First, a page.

A video of Melbourne rapper One Sixth (1/6) is being shared far and wide today and that fact gives me hope. That when truth is simply spoken it resonates. That we stop and listen. That we take it as meant, and work together to manifest more truth in our daily lives. This piece, he writes, "was inspired by and in support of the #BlackLivesMatter movement. It's purpose is to help raise awareness of the ongoing race issues happening not only in America but worldwide."

If you need some context, Australia recently held national elections - my country re-elected the 'Tories', in general, and disappointingly, but not sadly surprisingly. Queensland, in the north, also elected a woman called Pauline Hanson. A despicable person we really thought we'd heard the last of back in 1998. But, as we're seeing in the rest of the western world, her populist, parochial and effectively racist policies, alongside a general disgust with mainstream politics in general, have triggered the fearful voting fingers of the majority and now she has a seat in parliament again. And again, governments win elections on fear of the Other. In this case, Muslims (in Hanson's first time in the sun, it was Asians).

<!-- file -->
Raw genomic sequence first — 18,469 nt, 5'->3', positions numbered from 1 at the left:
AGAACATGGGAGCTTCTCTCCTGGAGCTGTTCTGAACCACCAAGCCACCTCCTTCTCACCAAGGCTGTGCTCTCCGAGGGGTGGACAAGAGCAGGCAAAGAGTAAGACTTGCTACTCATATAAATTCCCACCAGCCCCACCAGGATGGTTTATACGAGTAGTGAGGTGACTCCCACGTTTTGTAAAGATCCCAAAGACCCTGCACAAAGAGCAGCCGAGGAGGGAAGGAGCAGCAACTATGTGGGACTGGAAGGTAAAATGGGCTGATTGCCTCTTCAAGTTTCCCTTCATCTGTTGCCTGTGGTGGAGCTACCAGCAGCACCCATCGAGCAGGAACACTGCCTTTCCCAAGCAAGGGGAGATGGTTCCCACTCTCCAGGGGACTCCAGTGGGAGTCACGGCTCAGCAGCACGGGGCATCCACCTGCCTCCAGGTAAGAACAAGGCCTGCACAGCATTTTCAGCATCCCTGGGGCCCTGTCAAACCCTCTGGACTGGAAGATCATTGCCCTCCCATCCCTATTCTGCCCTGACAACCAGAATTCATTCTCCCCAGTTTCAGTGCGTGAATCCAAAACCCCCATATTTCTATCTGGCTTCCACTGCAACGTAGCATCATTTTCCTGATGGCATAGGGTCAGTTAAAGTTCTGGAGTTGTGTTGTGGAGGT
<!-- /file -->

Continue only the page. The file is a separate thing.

As One Sixth (Aaron Stephanus) says, this poem is in response to issues both local and global. Locally, we have deeper issues we don't seem in any way ready to face, while we focus in fear on some threat from 'outside', our most vulnerable are ignored. In Australia, in 2016, Aboriginal people represent only 3% of the total population, yet more than 28% of Australia’s prison population are Aboriginal. The Indigenous imprisonment rate is 13 times higher than it is for non-Indigenous people in Australia. 

I still have faith in the groundswell, in the work of the woken. And in the words of the poets, poets like 1/6 who speak from experience. So, I'm still hopeful we'll grow past even this. Hopeful that videos like this get shared and get listened to, that we unite in love, that we listen with respect when black voices say #BlackLivesMatter.

Listen.

"Take my words as they are / where everybody's throwing rocks in a world made of glass / it is what it is / but with sins in my heart, I resist / say Amen and keep my stone in my palm."


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